Bob Rosenblatt, Special Correspondent
Bob Rosenblatt, Special Correspondent
Throughout 2015, the Academy is working with partners to create a platform for dialogue around the history and future of these two vital programs, including this weekly Covered blog series. Covered is written by Bob Rosenblatt, a Senior Fellow at the National Academy of Social Insurance and editor of the website HelpWithAging. Learn more about the Academy’s celebration of the 50th anniversary of Medicare and Medicaid.
Private Insurance Plans Will Run New Federal Health Program for Seniors
May 29, 1965
By Bob Rosenblatt, Special Correspondent
The health insurance industry will enjoy a bonanza under the proposed Medicare program, gaining 20 million new clients over the age of 65.
The Johnson Administration and Congress agree that Blue Cross and other insurance carriers should process the hospital and doctors’ bills under the massive expansion of coverage in the legislation.
This would place substantial economic power in the hands of insurance officials. As the legislation is currently written, insurance company officials will have substantial authority to decide on payment levels for medical care. The proposed law, approved by the House last month, only mentions the payment of “reasonable” charges without precise definitions.
The Medicare bill has been approved by the House, and seems assured of Senate passage. It requires the federal government “to contract with health insurance carriers for the performance of functions related to such coverage — for example, determining the amounts to be paid for physicians’ services and making the payments,” Anthony Celebrezze, Secretary of Health, Education and Welfare, told the Senate Finance Committee on April 29.
“Groups of hospitals or associations of hospitals on behalf of their members could nominate an organization to act as a fiscal intermediary between providers and the federal government,” he said.
Medicare would create a universal hospital benefit for Americans over the age 65. It would be funded by a new Social Security tax on workers and their employers. A second program, covering charges at the doctor’s office, would be voluntary, financed by a $3 a month premium paid by individuals and $3 paid by the federal government. Administration officials expect 80 to 90 percent of people over 65 would enroll in this program.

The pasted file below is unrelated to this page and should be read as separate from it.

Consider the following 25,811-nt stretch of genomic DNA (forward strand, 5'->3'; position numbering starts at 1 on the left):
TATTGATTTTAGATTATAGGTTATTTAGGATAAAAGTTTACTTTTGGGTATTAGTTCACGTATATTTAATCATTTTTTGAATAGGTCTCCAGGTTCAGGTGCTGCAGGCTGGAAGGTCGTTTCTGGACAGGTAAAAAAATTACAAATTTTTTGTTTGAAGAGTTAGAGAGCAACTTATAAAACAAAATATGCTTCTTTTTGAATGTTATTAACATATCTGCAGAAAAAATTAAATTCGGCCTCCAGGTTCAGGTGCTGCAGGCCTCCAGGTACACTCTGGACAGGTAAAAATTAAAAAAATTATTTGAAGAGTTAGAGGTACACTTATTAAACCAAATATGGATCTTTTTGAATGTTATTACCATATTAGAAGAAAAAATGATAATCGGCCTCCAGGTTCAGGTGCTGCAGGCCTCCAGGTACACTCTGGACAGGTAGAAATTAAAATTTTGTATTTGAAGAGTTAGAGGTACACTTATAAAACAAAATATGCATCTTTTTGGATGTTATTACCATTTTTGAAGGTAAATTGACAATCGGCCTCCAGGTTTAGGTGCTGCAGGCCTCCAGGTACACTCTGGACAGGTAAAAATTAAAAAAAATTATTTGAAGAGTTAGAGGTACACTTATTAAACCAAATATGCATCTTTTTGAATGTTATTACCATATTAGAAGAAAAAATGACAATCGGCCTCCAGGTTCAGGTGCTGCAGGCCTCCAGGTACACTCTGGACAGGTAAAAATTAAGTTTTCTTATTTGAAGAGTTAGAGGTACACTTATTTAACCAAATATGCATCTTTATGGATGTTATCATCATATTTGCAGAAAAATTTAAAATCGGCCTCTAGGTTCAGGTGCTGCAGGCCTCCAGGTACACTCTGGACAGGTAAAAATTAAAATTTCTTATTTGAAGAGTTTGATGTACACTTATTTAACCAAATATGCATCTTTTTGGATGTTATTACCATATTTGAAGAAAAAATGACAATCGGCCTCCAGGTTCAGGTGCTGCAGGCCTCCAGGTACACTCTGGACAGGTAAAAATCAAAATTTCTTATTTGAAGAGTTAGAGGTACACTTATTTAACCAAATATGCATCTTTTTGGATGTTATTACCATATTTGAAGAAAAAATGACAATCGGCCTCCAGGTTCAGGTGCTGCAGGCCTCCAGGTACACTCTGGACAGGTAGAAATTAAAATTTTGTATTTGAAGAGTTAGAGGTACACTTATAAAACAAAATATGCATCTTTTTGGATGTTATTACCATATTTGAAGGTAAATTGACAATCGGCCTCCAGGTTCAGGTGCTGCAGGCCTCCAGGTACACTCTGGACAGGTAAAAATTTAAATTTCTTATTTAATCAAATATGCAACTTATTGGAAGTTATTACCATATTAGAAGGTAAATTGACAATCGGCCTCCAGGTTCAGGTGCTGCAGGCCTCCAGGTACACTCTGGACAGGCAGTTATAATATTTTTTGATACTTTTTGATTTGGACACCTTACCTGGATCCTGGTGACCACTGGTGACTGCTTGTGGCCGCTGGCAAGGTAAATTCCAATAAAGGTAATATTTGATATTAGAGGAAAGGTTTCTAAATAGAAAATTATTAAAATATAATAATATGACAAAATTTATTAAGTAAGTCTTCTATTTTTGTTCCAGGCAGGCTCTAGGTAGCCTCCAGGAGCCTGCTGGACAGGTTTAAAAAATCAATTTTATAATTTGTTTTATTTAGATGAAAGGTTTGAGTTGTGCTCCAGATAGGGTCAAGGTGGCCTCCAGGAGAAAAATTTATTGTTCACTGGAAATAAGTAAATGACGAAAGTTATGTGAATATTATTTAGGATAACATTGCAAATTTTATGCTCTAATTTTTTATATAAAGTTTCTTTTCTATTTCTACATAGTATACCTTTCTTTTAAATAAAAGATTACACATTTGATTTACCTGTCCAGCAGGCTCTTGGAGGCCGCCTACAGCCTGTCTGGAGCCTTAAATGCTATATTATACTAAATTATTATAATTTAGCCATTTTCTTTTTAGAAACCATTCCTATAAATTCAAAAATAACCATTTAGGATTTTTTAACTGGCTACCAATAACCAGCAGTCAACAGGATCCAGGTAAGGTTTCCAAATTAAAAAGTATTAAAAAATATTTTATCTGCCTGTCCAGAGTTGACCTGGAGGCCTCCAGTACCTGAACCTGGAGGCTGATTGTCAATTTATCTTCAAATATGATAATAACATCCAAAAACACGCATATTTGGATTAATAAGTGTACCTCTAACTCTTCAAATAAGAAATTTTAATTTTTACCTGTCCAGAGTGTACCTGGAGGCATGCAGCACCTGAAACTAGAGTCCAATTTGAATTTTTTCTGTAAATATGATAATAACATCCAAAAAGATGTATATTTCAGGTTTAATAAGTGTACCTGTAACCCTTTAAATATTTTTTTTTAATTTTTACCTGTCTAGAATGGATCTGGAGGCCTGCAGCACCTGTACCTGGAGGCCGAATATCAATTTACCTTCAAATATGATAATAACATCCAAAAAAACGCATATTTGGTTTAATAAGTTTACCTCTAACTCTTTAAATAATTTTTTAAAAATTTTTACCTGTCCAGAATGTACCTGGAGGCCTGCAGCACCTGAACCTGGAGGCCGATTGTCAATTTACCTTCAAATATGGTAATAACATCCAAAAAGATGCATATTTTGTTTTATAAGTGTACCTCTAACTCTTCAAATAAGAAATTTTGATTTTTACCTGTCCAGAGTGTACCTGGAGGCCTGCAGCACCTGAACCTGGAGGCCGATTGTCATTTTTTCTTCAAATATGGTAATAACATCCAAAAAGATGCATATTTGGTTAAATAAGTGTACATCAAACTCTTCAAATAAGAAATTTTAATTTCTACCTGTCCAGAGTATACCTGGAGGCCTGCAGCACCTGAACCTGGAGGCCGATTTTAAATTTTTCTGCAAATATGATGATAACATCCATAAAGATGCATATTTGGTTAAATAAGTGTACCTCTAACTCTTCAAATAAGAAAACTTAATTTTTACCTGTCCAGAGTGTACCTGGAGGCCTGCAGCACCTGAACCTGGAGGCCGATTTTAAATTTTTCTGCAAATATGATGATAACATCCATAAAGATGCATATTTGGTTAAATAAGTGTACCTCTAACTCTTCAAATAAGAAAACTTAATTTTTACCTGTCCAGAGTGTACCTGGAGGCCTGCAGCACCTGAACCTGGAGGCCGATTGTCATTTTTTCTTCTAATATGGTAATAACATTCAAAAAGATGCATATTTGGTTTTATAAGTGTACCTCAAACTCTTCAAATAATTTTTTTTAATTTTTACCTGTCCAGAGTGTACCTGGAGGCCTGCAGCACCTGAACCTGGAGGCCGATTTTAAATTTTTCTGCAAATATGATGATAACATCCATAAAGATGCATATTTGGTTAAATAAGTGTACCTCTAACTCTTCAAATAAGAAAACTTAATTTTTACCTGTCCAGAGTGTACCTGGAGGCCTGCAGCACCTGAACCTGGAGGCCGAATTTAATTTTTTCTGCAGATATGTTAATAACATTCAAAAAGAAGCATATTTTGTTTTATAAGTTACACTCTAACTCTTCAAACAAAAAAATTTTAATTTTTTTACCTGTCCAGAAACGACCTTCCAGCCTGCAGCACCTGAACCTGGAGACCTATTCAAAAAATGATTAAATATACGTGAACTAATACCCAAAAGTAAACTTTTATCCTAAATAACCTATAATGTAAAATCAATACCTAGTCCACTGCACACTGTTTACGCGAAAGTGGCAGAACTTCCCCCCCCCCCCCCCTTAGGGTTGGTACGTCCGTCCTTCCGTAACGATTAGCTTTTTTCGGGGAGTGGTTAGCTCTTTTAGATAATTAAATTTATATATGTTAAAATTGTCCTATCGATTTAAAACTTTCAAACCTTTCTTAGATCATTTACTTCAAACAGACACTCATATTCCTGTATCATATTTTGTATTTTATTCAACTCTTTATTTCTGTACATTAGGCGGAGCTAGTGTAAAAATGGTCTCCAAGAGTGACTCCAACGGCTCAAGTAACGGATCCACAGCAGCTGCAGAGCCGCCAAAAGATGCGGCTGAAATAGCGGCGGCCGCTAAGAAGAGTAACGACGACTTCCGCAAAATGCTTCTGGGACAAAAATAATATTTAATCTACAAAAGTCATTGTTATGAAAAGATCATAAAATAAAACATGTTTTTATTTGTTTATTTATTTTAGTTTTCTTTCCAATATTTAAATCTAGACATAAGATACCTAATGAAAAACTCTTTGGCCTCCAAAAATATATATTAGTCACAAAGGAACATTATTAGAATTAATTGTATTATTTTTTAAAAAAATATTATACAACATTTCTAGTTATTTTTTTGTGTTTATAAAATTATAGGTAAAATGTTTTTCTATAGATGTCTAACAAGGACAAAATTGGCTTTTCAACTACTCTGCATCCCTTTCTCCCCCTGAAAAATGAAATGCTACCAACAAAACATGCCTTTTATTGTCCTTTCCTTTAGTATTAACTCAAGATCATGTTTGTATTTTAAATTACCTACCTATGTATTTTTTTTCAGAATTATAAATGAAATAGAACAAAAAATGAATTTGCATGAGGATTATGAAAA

There would be a third layer in the legislative cake, a major expansion of federal funds going to the states for “Medical Assistance for the Aged,” a welfare program for those too poor to pay their medical bills.
The combination of programs would create a huge new outlay of federal funds, apparently without any significant restriction on payments. The taxpayers would provide the cash going to hospitals and doctors, but the insurers, hospitals and doctors would be the parties deciding on the size of the payments.
The American Medical Association is strongly opposed to the legislation and many in the business community and conservative members of Congress all are deeply skeptical about government involvement in the delivery of health care. Their concern prompted the authors of the legislation in the Administration and Congress to offer assurances that the system won’t be radically changed. This means the insurers would administer the operation of the new Medicare benefits.
Insurers say they are the only ones equipped to deal with the complexities of health care billing and administration.
The Medicare bill would create a complex layer cake of programs and benefits, Walter J. McNerney, president of the Blue Cross Association, told the Senate Finance Committee on May 5.
“A major task lies ahead in coordinating the benefits when an episode of illness cuts across two or three different designs and even philosophies of operation,” McNerney said. “A sick man or woman who begins to use care after enactment of this legislation would need detailed instruction in many instances to find his way through.”
He offered examples of complexity: A $40 deductible for each stay of illness in a hospital, but only a $20 deductible if someone gets diagnostic care as an outpatient. And then there is the $50 annual deductible for visits to a doctor’s office. But if the patient is poor enough, and qualifies for welfare in his home state, the state will pay all or part of the $50 deductible.
The government is not equipped to handle the bills but needs to know what care the patient is receiving, and what that care costs. The “basic system of recordkeeping needs to be fitted into the process of claims evaluation, reimbursement, and review rather than primarily into the fiscal records of government,” McNerney said.
Medicare’s passage is likely this year, with benefits starting in 1966. It would be the biggest expansion of government benefits since the creation of Social Security 30 years ago. And it looks as if nobody in the government will regulate or challenge the size of the checks that will be flowing to doctors and hospitals.
► Directory of COVERED posts
► Read the next post in the COVERED series, “Medicare Would Allow Expanded Benefits for Workers in Unions”
► Learn more about the Academy’s celebration of the 50th anniversary of the enactment of Medicare and Medicaid
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